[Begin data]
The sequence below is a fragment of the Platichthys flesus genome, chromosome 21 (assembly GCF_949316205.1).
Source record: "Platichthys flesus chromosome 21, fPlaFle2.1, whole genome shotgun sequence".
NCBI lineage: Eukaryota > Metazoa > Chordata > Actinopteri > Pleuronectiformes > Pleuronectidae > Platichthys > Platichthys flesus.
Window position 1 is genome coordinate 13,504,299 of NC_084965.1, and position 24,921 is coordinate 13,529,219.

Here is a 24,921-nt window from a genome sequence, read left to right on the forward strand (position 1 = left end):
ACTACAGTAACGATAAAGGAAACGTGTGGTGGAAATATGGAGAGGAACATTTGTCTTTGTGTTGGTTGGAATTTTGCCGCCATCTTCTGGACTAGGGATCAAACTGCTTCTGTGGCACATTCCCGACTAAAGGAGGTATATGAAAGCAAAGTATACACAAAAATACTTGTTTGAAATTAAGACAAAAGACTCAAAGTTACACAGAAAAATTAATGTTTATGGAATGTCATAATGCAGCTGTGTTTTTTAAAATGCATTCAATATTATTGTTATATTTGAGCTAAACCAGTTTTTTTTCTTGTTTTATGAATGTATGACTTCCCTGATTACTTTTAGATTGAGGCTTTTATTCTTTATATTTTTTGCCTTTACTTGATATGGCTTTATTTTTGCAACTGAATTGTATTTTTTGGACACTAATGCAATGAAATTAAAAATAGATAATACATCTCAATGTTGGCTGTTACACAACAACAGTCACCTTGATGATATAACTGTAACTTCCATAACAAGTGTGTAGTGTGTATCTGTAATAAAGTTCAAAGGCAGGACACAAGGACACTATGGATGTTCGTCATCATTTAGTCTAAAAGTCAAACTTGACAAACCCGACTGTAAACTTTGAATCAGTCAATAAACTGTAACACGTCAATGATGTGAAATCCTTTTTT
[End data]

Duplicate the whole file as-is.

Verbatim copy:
The sequence below is a fragment of the Platichthys flesus genome, chromosome 21 (assembly GCF_949316205.1).
Source record: "Platichthys flesus chromosome 21, fPlaFle2.1, whole genome shotgun sequence".
NCBI lineage: Eukaryota > Metazoa > Chordata > Actinopteri > Pleuronectiformes > Pleuronectidae > Platichthys > Platichthys flesus.
Window position 1 is genome coordinate 13,504,299 of NC_084965.1, and position 24,921 is coordinate 13,529,219.

Here is a 24,921-nt window from a genome sequence, read left to right on the forward strand (position 1 = left end):
ACTACAGTAACGATAAAGGAAACGTGTGGTGGAAATATGGAGAGGAACATTTGTCTTTGTGTTGGTTGGAATTTTGCCGCCATCTTCTGGACTAGGGATCAAACTGCTTCTGTGGCACATTCCCGACTAAAGGAGGTATATGAAAGCAAAGTATACACAAAAATACTTGTTTGAAATTAAGACAAAAGACTCAAAGTTACACAGAAAAATTAATGTTTATGGAATGTCATAATGCAGCTGTGTTTTTTAAAATGCATTCAATATTATTGTTATATTTGAGCTAAACCAGTTTTTTTTCTTGTTTTATGAATGTATGACTTCCCTGATTACTTTTAGATTGAGGCTTTTATTCTTTATATTTTTTGCCTTTACTTGATATGGCTTTATTTTTGCAACTGAATTGTATTTTTTGGACACTAATGCAATGAAATTAAAAATAGATAATACATCTCAATGTTGGCTGTTACACAACAACAGTCACCTTGATGATATAACTGTAACTTCCATAACAAGTGTGTAGTGTGTATCTGTAATAAAGTTCAAAGGCAGGACACAAGGACACTATGGATGTTCGTCATCATTTAGTCTAAAAGTCAAACTTGACAAACCCGACTGTAAACTTTGAATCAGTCAATAAACTGTAACACGTCAATGATGTGAAATCCTTTTTT